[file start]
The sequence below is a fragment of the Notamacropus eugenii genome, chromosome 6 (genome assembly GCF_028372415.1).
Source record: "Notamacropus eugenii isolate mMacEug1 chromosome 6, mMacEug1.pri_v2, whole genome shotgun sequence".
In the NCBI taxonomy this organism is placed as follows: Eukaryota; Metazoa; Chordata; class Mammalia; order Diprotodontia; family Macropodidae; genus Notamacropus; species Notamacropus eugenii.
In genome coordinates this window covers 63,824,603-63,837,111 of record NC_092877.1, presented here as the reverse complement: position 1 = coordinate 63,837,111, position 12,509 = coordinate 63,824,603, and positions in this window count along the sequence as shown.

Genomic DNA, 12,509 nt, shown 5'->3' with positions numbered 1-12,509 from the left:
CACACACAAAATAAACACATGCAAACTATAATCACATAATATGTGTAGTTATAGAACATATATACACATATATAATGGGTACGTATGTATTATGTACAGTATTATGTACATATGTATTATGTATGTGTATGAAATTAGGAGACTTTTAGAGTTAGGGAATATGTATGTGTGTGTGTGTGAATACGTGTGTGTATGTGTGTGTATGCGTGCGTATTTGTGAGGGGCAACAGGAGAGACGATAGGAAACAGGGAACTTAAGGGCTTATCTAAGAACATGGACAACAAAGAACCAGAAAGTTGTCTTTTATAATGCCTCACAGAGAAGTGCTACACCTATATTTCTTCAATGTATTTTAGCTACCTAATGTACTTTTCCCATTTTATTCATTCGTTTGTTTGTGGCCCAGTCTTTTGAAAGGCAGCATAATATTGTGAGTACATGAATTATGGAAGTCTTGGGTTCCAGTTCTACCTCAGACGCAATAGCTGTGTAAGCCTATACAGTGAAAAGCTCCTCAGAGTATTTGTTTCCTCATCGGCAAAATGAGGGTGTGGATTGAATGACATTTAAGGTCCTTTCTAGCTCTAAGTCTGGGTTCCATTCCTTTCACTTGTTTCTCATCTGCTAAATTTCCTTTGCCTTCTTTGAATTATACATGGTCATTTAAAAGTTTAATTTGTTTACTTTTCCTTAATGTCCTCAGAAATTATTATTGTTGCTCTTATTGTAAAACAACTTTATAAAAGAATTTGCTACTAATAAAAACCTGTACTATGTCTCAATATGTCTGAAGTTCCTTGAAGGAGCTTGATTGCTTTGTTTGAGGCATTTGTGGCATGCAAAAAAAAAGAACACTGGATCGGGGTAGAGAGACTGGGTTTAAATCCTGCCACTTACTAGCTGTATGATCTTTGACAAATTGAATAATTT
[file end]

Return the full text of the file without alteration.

The sequence below is a fragment of the Notamacropus eugenii genome, chromosome 6 (genome assembly GCF_028372415.1).
Source record: "Notamacropus eugenii isolate mMacEug1 chromosome 6, mMacEug1.pri_v2, whole genome shotgun sequence".
In the NCBI taxonomy this organism is placed as follows: Eukaryota; Metazoa; Chordata; class Mammalia; order Diprotodontia; family Macropodidae; genus Notamacropus; species Notamacropus eugenii.
In genome coordinates this window covers 63,824,603-63,837,111 of record NC_092877.1, presented here as the reverse complement: position 1 = coordinate 63,837,111, position 12,509 = coordinate 63,824,603, and positions in this window count along the sequence as shown.

Genomic DNA, 12,509 nt, shown 5'->3' with positions numbered 1-12,509 from the left:
CACACACAAAATAAACACATGCAAACTATAATCACATAATATGTGTAGTTATAGAACATATATACACATATATAATGGGTACGTATGTATTATGTACAGTATTATGTACATATGTATTATGTATGTGTATGAAATTAGGAGACTTTTAGAGTTAGGGAATATGTATGTGTGTGTGTGTGAATACGTGTGTGTATGTGTGTGTATGCGTGCGTATTTGTGAGGGGCAACAGGAGAGACGATAGGAAACAGGGAACTTAAGGGCTTATCTAAGAACATGGACAACAAAGAACCAGAAAGTTGTCTTTTATAATGCCTCACAGAGAAGTGCTACACCTATATTTCTTCAATGTATTTTAGCTACCTAATGTACTTTTCCCATTTTATTCATTCGTTTGTTTGTGGCCCAGTCTTTTGAAAGGCAGCATAATATTGTGAGTACATGAATTATGGAAGTCTTGGGTTCCAGTTCTACCTCAGACGCAATAGCTGTGTAAGCCTATACAGTGAAAAGCTCCTCAGAGTATTTGTTTCCTCATCGGCAAAATGAGGGTGTGGATTGAATGACATTTAAGGTCCTTTCTAGCTCTAAGTCTGGGTTCCATTCCTTTCACTTGTTTCTCATCTGCTAAATTTCCTTTGCCTTCTTTGAATTATACATGGTCATTTAAAAGTTTAATTTGTTTACTTTTCCTTAATGTCCTCAGAAATTATTATTGTTGCTCTTATTGTAAAACAACTTTATAAAAGAATTTGCTACTAATAAAAACCTGTACTATGTCTCAATATGTCTGAAGTTCCTTGAAGGAGCTTGATTGCTTTGTTTGAGGCATTTGTGGCATGCAAAAAAAAAGAACACTGGATCGGGGTAGAGAGACTGGGTTTAAATCCTGCCACTTACTAGCTGTATGATCTTTGACAAATTGAATAATTT